But Britain is not America. And importing American race discourse into the United Kingdom not only prevents us from recognizing the specific ways in which racial injustice manifests in this country—it cloaks the reality of black British lives behind an abstraction that flattens our humanity.

Britain has a long and painful history of anti-black racism. In the twentieth century alone, the growing black presence led to a long catalogue of abuses: the 1919 race riots in Liverpool, Cardiff and London; the 1958 race riots in Nottingham and Notting Hill; the 1969 police murder of David Oluwale, a Nigerian immigrant who was tortured, pissed on and finally drowned in a river in Leeds. I could list other examples. It is not hard to see why the horrific killing of George Floyd has evoked such strong feelings in this country as well.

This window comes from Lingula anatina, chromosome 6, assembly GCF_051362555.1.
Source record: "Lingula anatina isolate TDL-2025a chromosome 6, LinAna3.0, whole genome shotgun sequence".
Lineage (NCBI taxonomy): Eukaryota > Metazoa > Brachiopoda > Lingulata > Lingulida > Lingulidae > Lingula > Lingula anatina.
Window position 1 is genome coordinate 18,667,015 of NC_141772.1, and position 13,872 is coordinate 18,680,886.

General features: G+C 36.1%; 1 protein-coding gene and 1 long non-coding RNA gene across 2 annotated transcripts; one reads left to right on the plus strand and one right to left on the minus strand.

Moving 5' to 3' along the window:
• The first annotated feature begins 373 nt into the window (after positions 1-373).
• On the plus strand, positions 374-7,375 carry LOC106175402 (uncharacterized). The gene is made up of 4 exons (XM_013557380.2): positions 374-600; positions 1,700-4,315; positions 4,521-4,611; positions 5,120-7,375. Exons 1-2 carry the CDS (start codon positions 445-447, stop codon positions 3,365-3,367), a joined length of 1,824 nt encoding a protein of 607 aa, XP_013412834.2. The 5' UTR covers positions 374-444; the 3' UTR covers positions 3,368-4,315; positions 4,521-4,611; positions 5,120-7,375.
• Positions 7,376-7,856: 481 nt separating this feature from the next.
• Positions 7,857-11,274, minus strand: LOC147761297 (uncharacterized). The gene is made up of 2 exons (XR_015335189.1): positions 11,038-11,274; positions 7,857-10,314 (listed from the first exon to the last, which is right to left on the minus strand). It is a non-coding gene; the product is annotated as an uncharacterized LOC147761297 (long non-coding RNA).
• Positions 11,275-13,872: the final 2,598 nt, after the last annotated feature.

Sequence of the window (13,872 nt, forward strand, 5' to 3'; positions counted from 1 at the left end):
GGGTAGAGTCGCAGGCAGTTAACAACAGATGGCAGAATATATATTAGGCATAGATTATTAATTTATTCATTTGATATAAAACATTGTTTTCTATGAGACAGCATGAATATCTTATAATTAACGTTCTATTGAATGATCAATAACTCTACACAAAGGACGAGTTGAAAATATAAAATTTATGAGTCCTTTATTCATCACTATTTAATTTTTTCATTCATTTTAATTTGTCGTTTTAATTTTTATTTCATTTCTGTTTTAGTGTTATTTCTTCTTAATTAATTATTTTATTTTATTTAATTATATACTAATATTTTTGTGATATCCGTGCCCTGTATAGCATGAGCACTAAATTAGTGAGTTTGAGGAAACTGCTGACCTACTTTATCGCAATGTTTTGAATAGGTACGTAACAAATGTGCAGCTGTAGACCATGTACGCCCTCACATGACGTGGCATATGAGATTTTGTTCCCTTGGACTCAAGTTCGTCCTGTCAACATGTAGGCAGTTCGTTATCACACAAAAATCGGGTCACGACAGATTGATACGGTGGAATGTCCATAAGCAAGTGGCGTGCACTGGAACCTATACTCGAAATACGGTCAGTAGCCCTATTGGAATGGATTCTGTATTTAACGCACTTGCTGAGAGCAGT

But for all of the country’s flaws, Britain is not America. Trying to understand its racial dynamics through the lens of another country’s does more to obscure than to illuminate the situation that black Britons like myself actually face.

The average black American in the United States can trace his ancestry further back than the average white American. Most black Americans are descended from enslaved Africans. Their forebears suffered through the segregation and racial terror of the Jim Crow era. The majority of black people in the United Kingdom, by contrast, are immigrants or the children of immigrants. Though many of them have certainly had harrowing experiences with injustice or discrimination, they do not have the same history of racist disadvantage.